Some are strikingly marked, one of the best examples being the Southern panther toad A. pantherinus (a species that has recently undergone substantial decline due to urban encroachment, habitat loss and a large number of deaths on the roads). Some 20-chromosome toads are grassland specialists (a good example is the Asmara toad A. asmarae), others (like the Oban toad A. camerunensis) are creatures of tropical forested environments, and others are generalists that occur in diverse habitats (examples include A. djohongensis from Cameroon and Nigeria and the east African Keith’s toad A. kerinyagae).
One conservation problem seemingly affecting various species is hybridisation caused by habitat change. It seems that species previously segregated as stream-breeders or pond-breeders are now meeting up due to the creation of channels and dams and now hybridising, apparently for the first time. Ranger’s toad and the Guttural toad are now hybridising at several sites in South Africa, for example (Channing 2001). Seeing as I consulted Channing (2001) so many times while writing this article, here’s a picture of its front cover. Get it if you can - it includes great colour photos of loads of ‘African clade’ toad species.
And that’s where we’ll end for now. More toads real soon.
For previous articles in the Tet Zoo toads series see...
- Toadtastic - the invasion begins!
- Bidder's organ and the holy quest for synapomorphies
- Our sex lives in words and pictures (or, On the reproductive biology of the Bufonidae)
- Skulls, crests, snouts and giant poison glands: the heads of toads
- Toads of the world: first, (some) toads of the north
- The Natterjack, its life and times
- The resurrection of Anaxyrus
- South America, land of toads, part I: harlequins, redbellies and plump toads
- South America, land of toads part II: tree toads, Truebella, Frostius... oh, and did I mention the COMMUNAL NESTS?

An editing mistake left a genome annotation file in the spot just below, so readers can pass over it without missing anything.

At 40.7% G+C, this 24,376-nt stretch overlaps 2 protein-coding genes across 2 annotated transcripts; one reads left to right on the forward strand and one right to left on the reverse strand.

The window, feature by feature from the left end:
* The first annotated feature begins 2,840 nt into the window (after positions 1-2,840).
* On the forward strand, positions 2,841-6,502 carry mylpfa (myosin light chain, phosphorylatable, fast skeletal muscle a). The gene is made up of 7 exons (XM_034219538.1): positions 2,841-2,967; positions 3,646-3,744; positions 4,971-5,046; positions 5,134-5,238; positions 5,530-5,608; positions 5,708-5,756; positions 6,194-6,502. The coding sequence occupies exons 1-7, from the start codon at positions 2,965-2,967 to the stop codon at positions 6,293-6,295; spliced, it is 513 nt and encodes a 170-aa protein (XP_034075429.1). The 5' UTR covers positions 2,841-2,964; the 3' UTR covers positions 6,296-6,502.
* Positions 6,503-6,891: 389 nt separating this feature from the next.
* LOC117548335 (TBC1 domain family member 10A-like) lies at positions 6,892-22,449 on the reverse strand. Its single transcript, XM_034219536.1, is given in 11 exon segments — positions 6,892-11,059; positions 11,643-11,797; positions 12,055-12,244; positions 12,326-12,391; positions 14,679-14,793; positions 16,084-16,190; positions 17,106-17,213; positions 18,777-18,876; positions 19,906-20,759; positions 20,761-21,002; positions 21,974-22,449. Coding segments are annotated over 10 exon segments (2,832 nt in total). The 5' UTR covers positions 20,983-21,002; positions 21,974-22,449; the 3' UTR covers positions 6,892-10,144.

- Blomberg’s toad and its omosternum-bearing buddies
- The toads series comes to SciAm: because Africa has toads too
For previous articles on hyloid anurans see...
- Britain's lost tree frogs: sigh, not another 'neglected native'
- Ghost frogs, hyloids, arcifery.. what more could you want?
- Green-boned glass frogs, monkey frogs, toothless toads
- It's the Helmeted water toad!
- Horn-headed biting frogs and pouches and false teeth
- More wide-mouthed South American horned frogs
- We need MORE FROGS
Refs - -
Channing, A. 2001. Amphibians of Central and Southern Africa. Cornell University Press, Ithaca & London.
Cunningham M, & Cherry MI (2004). Molecular systematics of African 20-chromosome toads (Anura: Bufonidae). Molecular phylogenetics and evolution, 32 (3), 671-85 PMID: 15288046
Frost, D. R., Grant, T., Faivovich, J., Bain, R. H., Haas, A., Haddad, C. F. B., De Sá, R. O., Channing, A., Wilkinson, M., Donnellan, S. C., Raxworthy, C. J., Campbell, J. A., Blotto, B. L., Moler, P., Drewes, R. C., Nussbaum, R. A., Lynch, J. D., Green, D. M. & Wheeler, W. C. 2006. The amphibian tree of life. Bulletin of the American Museum of Natural History 297, 1-370.
Pramuk, J. 2006. Phylogeny of South American Bufo (Anura: Bufonidae) inferred from combined evidence. Zoological Journal of the Linnean Society 146, 407-452.
Van Bocxlaer, I., Biju, S. D., Loader, S. P. & Bossuyt, F. 2009. Toad radiation reveals into-India dispersal as a source of endemism in the Wester Ghats-Sri Lanka biodiversity hotspot. BMC Evolutionary Biology 2009, 9:131 doi:10.1186/1471-2148-9-131
- ., Loader, S. P., Roelants, K., Biju, S. D., Menegon, M. & Bossuyt, F. 2010. Gradual adaptation toward a range-expansion phenotype initiated the global radiation of toads. Science 327, 679-662.